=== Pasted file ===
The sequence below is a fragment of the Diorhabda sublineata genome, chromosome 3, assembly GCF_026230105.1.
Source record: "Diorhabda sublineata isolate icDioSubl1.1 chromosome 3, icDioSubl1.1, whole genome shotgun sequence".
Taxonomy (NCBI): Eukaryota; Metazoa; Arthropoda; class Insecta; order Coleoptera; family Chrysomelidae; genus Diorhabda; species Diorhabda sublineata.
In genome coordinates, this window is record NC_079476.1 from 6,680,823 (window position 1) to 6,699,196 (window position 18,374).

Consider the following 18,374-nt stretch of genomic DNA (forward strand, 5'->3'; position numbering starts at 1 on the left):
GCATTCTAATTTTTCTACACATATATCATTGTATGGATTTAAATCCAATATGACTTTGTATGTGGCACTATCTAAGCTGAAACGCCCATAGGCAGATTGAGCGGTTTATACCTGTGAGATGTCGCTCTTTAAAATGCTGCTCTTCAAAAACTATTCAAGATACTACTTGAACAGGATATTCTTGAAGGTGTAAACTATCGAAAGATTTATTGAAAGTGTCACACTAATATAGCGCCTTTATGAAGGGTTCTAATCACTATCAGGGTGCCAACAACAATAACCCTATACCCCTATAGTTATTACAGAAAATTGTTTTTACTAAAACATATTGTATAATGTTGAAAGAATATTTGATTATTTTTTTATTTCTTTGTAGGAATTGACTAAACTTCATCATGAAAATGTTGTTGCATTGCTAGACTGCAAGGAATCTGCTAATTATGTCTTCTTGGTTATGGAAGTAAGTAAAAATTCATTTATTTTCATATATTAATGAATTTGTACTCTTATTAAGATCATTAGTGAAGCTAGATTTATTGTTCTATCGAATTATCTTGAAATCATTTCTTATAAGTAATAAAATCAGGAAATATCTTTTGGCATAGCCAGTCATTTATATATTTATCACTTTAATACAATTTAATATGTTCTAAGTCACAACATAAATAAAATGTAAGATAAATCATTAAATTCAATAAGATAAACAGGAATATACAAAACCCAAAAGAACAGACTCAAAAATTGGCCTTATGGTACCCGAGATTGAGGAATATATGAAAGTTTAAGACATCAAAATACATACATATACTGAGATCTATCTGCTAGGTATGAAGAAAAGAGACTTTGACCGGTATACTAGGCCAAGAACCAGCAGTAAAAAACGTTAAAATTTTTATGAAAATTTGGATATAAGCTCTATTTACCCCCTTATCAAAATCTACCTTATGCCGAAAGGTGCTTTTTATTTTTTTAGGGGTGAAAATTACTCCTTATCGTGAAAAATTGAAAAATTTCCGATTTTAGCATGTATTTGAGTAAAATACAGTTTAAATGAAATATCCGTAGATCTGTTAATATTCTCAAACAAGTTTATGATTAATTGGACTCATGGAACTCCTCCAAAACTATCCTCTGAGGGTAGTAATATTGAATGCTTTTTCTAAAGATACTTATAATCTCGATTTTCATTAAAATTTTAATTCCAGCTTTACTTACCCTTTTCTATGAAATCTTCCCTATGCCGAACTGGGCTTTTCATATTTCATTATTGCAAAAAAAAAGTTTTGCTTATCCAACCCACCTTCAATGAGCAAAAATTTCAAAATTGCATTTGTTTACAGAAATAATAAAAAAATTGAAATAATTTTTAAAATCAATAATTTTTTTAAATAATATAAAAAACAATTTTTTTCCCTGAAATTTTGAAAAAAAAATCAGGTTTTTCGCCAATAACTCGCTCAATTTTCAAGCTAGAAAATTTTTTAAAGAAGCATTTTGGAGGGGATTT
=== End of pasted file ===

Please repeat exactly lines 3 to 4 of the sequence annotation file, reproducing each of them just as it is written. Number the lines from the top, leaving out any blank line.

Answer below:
Taxonomy (NCBI): Eukaryota; Metazoa; Arthropoda; class Insecta; order Coleoptera; family Chrysomelidae; genus Diorhabda; species Diorhabda sublineata.
In genome coordinates, this window is record NC_079476.1 from 6,680,823 (window position 1) to 6,699,196 (window position 18,374).